Consumer Advocates Cry Fowl Over Initiative

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So this chicken walks into a committee hearing…

No, that’s not the setup to a joke. That actually happened this
morning at the State Capitol, where the folks over at Consumer Watchdog pulled a
little PR stunt to raise awareness about their opposition to Proposition 17
on the June ballot.

Consumer Watchdog Founder Harvey Rosenfield appeared at a press
conference with a man dressed in a chicken suit to highlight that a key
figure behind Prop. 17 was too “chicken” (bah dum dum) to appear at a
legislative hearing today about the ballot measure.

Click
here to see the chicken and a video of him entering the committee
hearing
.

Silly, sure. But it worked. A giant chicken is a big step up from the
typical guy in a dark suit droning on. The Sacramento press corps
certainly enjoyed it. And you should have seen the faces of the state
lawmakers when the chicken walked into the committee hearing.

Which is not to say that Prop. 17 is a big joke, because it’s not.
The measure is sponsored and largely paid for by Mercury Insurance, the auto
and home insurance company with a major office in Brea. Mercury and
other initiative supporters
say Prop. 17 would benefit most California drivers by allowing
insurance companies to offer a “continuous coverage” discount to new
customers who switch from another insurer. Opponents say its a smoke
screen to charge drivers more.

You see, in 1988, California voters passed Proposition
103
, which permitted insurance companies to offer discounts to
their own long-term customers but prohibited them from offering such
continuous coverage discounts to new customers. Rosenfield, who authored
Prop. 103, said that provision was included because insurance companies
were surcharging customers for not having insurance in the past. The
point of Prop. 103, he said, was to ensure that California drivers
weren’t penalized simply because they didn’t have insurance coverage
before.

Rosenfield and his folks believe Prop. 17 is Mercury’s attempt to
re-establish penalties for consumers who don’t continuous driver’s
insurance –  seniors who suspend their coverage because they’re
recovering in the hospital.

Rosenfield agreed to speak at today’s informational hearing about the
initiative, but he was upset to hear that Mercury’s CEO, George Joseph,
would not be joining him.  Joseph (who, for the record, is of no
relation to this reporter) is the chicken Rosenfield was mocking.

“Proposition 17 is about a man named George Joseph. He’s the CEO of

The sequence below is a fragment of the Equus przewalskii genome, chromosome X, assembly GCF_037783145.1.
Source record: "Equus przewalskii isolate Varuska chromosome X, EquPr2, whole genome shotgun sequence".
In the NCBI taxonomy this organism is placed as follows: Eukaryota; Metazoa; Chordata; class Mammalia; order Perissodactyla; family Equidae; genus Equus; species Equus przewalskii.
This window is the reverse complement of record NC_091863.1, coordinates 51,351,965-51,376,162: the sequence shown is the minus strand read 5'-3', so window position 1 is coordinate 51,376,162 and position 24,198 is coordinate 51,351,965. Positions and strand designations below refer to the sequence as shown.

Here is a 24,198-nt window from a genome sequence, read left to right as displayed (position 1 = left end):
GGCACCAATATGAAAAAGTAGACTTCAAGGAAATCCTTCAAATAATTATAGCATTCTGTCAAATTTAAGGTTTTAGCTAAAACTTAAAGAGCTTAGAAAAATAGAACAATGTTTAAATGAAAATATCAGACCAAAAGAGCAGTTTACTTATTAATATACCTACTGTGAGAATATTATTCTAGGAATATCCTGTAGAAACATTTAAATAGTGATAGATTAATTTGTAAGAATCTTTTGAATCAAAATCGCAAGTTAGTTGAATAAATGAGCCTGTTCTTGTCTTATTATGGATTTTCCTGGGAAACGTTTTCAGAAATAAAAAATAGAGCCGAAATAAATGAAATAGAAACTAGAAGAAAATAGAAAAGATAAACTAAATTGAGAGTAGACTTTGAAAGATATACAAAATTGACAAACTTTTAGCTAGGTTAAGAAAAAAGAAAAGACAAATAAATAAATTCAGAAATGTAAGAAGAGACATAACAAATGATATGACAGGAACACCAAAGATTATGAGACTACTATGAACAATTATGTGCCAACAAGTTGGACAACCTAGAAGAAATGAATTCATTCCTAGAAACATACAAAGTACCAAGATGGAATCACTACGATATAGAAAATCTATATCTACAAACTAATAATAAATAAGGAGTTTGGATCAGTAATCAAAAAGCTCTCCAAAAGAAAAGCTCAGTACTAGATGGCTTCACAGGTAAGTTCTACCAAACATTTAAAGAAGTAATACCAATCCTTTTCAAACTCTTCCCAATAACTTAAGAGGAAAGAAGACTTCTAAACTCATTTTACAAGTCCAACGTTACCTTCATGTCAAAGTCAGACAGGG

Mercury Insurance Co., one of the biggest in California. And for the
last 22 years he’s been fighting to strip California law of consumer
protections that the voters put into effect when they passed Prop. 103
back in 1988,” Rosenfield said.

“Now George Joseph has poured $3.5 million of Mercury Insurance Co.
money into Prop. 17, which would allow insurance companies to raise
people’s premiums if you’ve ever had a lapse in coverage or you’ve
didn’t have prior insurance, say because you’re out of state going to
college or because you’re a senior citizen who is hospitalized.”

Supporters of Prop. 17 say Rosenfield and other opponents have it all
wrong. They say the initiative doesn’t create any new penalties for
drivers, it only would allow companies to offer additional discounts to
drivers who have had insurance for a long time. They say Mercury
is spending big money
on the initiative because it could help
create more competition in the marketplace. It also could help the
company get more market share.

“The more competition that we can infuse into the marketplace, the
more choice, the lower rates, the more the consumer benefits,” said
Michael D’Arelli, executive director of the Alliance of Insurance Agents &
Brokers
, who the Yes on Prop.
17
people provided as a counterpoint to Rosenfield and his chicken.
“This measure saves probably 80 to 82 percent of California drivers
money.”

To that Rosenfield and others in the Stop Prop. 17 camp simply respond:
“Since when would an insurance company spend millions of dollars to put
an insurance initiative on the ballot that’s going to save people
money?”

Meanwhile, another high-ranking Mercury official, however, was
scheduled to testify, which made the whole chicken thing particularly
galling to them.

All kidding aside, this is a bitter fight between old enemies,
Consumer Watchdog and Mercury Insurance — but it might not have to be.
In theory, the Legislature could pass a bill, contingent on the passage
of Prop. 17, that would explicitly outlaw the things Consumer Watchdog
is afraid will happen. That would eliminate Consumer Watchdog’s fears,
presuming that’s what they’re really afraid of, and it would keep the
benefits Mercury and its people say they want, presuming that’s what
they’re really after.

It could be an easy fix, but that would require both sides to give up
their little game… of chicken. (Couldn’t resist. Sorry.)

Also, a special shout out to Bob Moffitt of Sacramento’s NewsTalk
1530 KFBK radio who shot the video of the chicken.

Consumer Watchdog
Consumer Watchdoghttps://consumerwatchdog.org
Providing an effective voice for American consumers in an era when special interests dominate public discourse, government and politics. Non-partisan.

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